A mini digger, water bowser/water container, tape measure and stop watch are required to carry out a soakaway test. The following image shows 2 percolation tests carried out simultaneously by Geoinvestigate to save time and our client money.
On this occasion the client supplied the excavator and water in 1000 litre IBCs helping to reduce the cost further. However where required Geoinvestigate can also provide our own mini-digger and 1000 litre road bowser.
The test pit/s should be located in the area/s where the soakaway/s is likely to be placed. Where possible pits should extend to a slightly greater depth than the final installation. The soil exposed in each test pit should be logged by a competent person (prefereably a geologist or geo-environmental engineer) and the test section adjusted accordingly. A photographic record of each test should be made.
While the gravel underlying this site proved to be very favourable for a SuDS soakaway outcome this is NOT always the case and many sites in the UK are UNSUITABLE for soakaways.
Soakaways require a relatively large space and this is not always available within the confines of a small site.
The soakaway must be a minimum of 5m away from your building, 5m from a road and 2.5m away from any boundary. Alternatively a vertical deep borehole soakaway may provide a solution where space is tight.
Areas subject to prolonged seasonal flooding or a high water table are unlikely to be suitable for soakaways. For this reason sites located on river flood plains and river terraces, marshy ground and within flood risk zones need to be assessed carefully.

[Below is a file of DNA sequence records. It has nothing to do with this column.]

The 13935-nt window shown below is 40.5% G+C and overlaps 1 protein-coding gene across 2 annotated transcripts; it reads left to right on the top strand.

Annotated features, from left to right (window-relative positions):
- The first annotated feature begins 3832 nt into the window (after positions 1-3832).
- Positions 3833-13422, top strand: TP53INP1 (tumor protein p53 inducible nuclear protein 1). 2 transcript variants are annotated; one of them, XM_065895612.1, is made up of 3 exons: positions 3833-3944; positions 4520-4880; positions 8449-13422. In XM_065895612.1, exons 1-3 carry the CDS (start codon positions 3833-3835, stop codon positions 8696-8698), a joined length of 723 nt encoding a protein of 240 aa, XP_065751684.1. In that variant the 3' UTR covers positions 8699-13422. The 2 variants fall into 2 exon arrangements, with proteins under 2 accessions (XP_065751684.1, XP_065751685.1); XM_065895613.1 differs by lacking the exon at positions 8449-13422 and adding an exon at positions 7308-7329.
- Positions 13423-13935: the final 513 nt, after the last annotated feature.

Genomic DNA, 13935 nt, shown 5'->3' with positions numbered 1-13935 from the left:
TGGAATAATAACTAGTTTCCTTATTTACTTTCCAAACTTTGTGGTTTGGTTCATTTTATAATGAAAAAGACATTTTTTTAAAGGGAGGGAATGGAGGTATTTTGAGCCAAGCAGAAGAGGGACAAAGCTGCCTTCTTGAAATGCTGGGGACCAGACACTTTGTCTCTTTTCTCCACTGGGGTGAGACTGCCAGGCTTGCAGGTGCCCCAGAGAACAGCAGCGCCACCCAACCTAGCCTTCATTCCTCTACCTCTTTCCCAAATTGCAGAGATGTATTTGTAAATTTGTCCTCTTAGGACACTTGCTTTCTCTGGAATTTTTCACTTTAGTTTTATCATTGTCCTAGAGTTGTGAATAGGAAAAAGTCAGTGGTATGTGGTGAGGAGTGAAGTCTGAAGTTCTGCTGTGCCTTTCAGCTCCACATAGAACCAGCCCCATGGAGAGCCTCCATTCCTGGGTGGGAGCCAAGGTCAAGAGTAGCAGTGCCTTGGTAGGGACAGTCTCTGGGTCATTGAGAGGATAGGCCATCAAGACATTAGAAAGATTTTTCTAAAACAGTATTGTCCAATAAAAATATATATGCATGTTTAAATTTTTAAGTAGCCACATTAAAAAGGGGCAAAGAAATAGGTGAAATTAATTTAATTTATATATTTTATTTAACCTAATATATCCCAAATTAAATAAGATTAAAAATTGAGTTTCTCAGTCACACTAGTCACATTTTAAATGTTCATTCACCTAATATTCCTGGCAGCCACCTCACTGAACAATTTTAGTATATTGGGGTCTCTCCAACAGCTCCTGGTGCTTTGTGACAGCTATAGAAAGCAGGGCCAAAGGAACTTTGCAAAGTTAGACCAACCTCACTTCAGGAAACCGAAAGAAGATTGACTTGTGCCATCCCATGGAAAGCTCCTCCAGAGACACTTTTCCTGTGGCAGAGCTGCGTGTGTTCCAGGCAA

Soakaways are unlikely to be appropriate if ground water enters the test pit during excavation or the water table is encountered at the base of the pit.
Soakaways should be avoided on the higher side of a retaining wall where there is likely to be a risk of de-stabilising the wall and/or flooding the neighbouring property on the lower side.
Soakaways are unlikely to be successful where hard rock is present at very shallow depth.
Do not locate a soakaway close to the basement or cellar of a building.
Do not locate a soakaway on an unstable slope.
Soakaways may be prohibited in certain parts of the country subject to gypsum or salt dissolution ground hazards such as occurs in Ripon, North Yorkshire and Cheshire.
Because much of Britain is covered by clay soil many sites are not be suitable for soakaways. While Geoinvestigate can help clients by providing them with a Preliminary Soakaway Suitability Assessment or PSSA a soakaway test may be unavoidable even where impermeable clay has been identified. This is because proof may be needed that the site has failed before other SuDS options can be considered or consent is given to discharge into the sewer network. The following images show failed soakaway tests the 1st in a heavy clay soil and the 2nd in low lying ground next to a river with the water table lying more or less at surface.
As part of a preliminary investigation for a barn redevelopment Geoinvestigate were asked to assess whether the site would be suitable for a SuDS soakaway installation. The following images speak for themselves. Geoinvestigate were able to report that the ground comprised sand and gravel and that the conditions were almost perfect for the installation of soakaways. This was confirmed by subsequent soakaway testing.